Lyme Disease Tests
Lyme disease is an infection caused by the bacteria Borrelia burgdorferi and Borrelia mayonii, which are carried primarily by the deer tick, also known as the black-legged tick. Lyme disease tests measure Borrelia antibodies in the blood, or in the cerebrospinal fluid (CSF) if there are signs and symptoms of central nervous system disease.
These antibodies are produced by the body's immune system in response to exposure to Borrelia, the bacteria that cause Lyme disease. Infected deer ticks or black-legged ticks transmit the bacteria to a person through a bite. The disease is most common in the spring and summer in the regions where these ticks live, such as the northeastern, mid-Atlantic, and midwestern United States.
Lyme disease infection causes symptoms that may include a characteristic erythema migrans (EM) or "bulls-eye" rash that spreads from the site of the bite, fever, chills, headache, and fatigue. If left untreated, Lyme disease may progress to cause intermittent joint pain and swelling, meningitis, facial paralysis (Bell's palsy), weakness and numbness in the arms and legs, memory problems, and may rarely affect the heart or eyes. For more on Lyme disease, read the condition article: Lyme Disease.
It takes the body's immune system some time to begin producing Borrelia antibodies. Lab tests can detect two different classes of antibodies. IgM antibodies are usually detectable about two to three weeks after onset of infection and IgG antibodies are detectable several weeks after onset of infection.
Two different types of tests are recommended by the Centers for Disease Control and Prevention (CDC) to detect these antibodies and confirm Lyme disease.
- The initial test may use an enzyme immunoassay (EIA) or immunofluorescence (IFA) method to measure Borrelia IgM and/or IgG antibodies.
- Since these tests may be positive with infections caused by other bacteria similar to Borrelia, such as the bacteria that cause syphilis, the CDC recommends that any positive or indeterminate test results then be followed by a second test, called a western blot, in order to confirm the findings.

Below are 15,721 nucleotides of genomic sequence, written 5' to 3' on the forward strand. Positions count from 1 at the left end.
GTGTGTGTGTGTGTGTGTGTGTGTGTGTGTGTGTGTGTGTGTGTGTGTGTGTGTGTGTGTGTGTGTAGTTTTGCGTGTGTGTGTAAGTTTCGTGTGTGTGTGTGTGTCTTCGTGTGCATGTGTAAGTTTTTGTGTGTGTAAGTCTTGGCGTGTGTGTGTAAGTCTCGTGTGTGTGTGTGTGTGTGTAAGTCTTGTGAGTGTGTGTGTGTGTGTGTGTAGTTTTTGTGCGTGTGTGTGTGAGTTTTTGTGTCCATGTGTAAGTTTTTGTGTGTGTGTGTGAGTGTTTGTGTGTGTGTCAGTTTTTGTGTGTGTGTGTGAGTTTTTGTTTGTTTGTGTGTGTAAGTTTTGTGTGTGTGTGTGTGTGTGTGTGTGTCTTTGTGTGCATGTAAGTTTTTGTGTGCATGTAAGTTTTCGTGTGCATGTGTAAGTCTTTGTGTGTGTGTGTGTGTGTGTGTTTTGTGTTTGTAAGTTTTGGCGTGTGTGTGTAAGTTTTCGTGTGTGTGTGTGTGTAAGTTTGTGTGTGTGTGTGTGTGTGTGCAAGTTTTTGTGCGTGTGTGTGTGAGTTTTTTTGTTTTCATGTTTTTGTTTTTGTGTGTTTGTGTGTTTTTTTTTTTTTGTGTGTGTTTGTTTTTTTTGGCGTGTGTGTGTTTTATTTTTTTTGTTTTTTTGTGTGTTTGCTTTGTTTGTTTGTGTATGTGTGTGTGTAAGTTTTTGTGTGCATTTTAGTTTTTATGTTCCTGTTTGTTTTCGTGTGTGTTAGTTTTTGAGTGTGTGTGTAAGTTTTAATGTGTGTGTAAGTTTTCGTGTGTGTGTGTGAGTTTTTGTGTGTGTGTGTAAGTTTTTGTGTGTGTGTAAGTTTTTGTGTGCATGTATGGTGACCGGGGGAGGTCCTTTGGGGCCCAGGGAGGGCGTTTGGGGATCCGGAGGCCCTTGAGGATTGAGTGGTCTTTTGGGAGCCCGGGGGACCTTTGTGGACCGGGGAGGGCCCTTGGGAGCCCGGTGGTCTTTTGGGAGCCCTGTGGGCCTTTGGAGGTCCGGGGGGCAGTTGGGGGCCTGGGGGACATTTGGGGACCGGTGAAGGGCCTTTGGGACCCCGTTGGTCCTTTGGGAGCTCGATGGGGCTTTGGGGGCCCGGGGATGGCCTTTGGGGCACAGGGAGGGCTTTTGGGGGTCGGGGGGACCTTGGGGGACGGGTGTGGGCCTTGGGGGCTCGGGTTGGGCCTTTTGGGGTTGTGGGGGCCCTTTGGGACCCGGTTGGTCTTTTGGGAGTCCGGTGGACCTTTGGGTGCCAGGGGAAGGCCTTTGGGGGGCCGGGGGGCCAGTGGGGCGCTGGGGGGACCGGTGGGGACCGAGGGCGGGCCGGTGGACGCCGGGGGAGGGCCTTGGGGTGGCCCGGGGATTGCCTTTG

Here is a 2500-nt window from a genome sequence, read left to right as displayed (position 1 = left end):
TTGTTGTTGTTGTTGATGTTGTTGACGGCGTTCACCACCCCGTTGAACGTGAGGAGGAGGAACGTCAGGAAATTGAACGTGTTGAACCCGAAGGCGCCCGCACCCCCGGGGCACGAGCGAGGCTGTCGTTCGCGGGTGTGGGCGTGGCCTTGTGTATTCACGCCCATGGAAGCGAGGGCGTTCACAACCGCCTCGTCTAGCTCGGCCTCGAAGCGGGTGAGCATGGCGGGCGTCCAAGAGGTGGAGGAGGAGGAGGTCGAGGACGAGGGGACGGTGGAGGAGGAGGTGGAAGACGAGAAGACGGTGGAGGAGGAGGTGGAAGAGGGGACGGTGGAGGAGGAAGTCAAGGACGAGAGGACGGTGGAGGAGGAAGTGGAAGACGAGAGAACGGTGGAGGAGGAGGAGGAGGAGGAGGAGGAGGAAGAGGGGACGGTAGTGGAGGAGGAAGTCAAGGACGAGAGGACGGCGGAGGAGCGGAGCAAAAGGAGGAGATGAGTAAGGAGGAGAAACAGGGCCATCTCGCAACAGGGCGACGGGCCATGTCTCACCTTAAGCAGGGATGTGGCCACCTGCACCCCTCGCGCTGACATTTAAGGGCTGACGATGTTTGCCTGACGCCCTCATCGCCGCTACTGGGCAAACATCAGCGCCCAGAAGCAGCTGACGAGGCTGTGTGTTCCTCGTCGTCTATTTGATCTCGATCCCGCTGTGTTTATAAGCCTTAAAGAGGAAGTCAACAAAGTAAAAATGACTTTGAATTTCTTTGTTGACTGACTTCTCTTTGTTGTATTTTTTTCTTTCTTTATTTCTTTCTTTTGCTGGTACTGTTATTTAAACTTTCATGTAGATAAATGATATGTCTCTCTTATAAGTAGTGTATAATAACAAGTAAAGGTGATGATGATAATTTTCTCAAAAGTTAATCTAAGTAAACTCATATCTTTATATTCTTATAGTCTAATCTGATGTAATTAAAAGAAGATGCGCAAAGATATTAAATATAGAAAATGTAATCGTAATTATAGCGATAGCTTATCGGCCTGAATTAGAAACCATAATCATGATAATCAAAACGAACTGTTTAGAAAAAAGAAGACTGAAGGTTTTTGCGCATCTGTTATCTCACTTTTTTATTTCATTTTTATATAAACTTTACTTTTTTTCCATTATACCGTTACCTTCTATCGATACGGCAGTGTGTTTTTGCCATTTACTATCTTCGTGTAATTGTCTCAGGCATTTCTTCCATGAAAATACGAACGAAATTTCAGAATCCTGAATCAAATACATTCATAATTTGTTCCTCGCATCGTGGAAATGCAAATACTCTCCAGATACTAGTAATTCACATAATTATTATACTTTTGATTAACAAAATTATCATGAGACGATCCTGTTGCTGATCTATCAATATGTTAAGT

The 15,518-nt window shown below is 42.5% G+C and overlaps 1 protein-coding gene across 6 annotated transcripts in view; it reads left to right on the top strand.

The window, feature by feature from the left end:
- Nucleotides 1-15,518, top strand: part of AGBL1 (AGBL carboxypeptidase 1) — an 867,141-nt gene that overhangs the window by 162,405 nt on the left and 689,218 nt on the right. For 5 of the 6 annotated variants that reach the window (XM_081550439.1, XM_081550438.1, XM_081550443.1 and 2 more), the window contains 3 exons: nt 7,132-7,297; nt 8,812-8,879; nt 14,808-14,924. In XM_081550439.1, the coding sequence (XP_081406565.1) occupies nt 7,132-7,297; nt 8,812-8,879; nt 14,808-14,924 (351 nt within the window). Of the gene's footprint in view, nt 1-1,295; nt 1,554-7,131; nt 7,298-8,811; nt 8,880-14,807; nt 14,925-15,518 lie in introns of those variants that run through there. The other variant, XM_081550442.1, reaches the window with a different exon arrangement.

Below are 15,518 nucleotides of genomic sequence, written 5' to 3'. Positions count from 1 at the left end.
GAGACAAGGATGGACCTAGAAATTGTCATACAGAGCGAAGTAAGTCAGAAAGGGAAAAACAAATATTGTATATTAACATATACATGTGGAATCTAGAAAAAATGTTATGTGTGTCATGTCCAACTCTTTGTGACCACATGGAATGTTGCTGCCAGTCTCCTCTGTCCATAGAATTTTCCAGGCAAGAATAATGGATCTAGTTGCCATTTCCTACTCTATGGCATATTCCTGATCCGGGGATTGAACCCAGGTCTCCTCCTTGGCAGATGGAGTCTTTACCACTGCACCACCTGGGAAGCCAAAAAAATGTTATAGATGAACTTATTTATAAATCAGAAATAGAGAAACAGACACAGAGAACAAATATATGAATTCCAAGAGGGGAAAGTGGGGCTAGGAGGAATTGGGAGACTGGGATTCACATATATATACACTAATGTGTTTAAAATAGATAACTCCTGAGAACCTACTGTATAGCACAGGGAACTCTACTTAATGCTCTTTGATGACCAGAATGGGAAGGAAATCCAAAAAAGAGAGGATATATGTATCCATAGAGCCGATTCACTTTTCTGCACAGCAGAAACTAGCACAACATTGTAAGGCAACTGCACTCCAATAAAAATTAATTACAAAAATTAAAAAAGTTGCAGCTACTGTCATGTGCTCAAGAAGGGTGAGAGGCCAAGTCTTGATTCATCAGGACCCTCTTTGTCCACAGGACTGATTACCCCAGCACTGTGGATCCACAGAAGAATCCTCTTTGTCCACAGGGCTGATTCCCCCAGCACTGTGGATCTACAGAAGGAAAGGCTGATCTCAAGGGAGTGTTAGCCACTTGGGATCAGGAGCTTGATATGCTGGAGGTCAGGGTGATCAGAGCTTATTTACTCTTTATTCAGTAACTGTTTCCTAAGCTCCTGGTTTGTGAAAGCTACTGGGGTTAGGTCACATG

How is the sample collected for testing?
A blood sample is taken by needle from a vein in the arm. If there are signs and symptoms involving the central nervous system (meningitis), a sample of cerebrospinal fluid (CSF) is collected by a healthcare practitioner from the lower back using a procedure called a lumbar puncture or spinal tap.
How is it used?
Lyme disease tests are used to determine if a person with characteristic signs and symptoms has been infected by the bacteria Borrelia burgdorferi or Borrelia mayonii. The tests detect antibodies produced by the immune system in response to the infection.
- Borrelia IgM (immunoglobulin M) antibodies are usually detectable in the blood about two to three weeks after exposure. IgM levels increase to maximum concentrations at about six weeks and then begin to decline.
- IgG (immunoglobulin G) antibodies are not detectable until several weeks after exposure, increase to maximum levels at about four to six months, and may remain at high levels for several years.
The Centers for Disease Control and Prevention (CDC) recommends that two different methods be used to detect these antibodies and to confirm a diagnosis of Lyme disease. The initial test is intended to be very sensitive so that it will detect as many cases of Lyme disease as possible. However, it may be positive when a person does not have Lyme disease but has some other condition, such as a different tick-borne disease, syphilis, or an autoimmune disorder such as lupus. Therefore, if the result of the initial test is positive, a second test that uses a different method is used to confirm the findings. The following chart illustrates the recommended steps:
Lyme disease can sometimes be challenging to diagnose. If a person has removed a tick from his or her skin, had a known tick bite, and lives in or has visited an area of the country where Lyme disease is most prevalent, then the timing of the potential infection can be closely estimated. However, the tick is about the size of the head of a pin and the bite may not be noticed. Not everyone will develop the characteristic rash, and the symptoms that a person does have may be nonspecific and flu-like in the early stages, with joint pain that develops into chronic arthritis and/or with neurological symptoms that appear months later.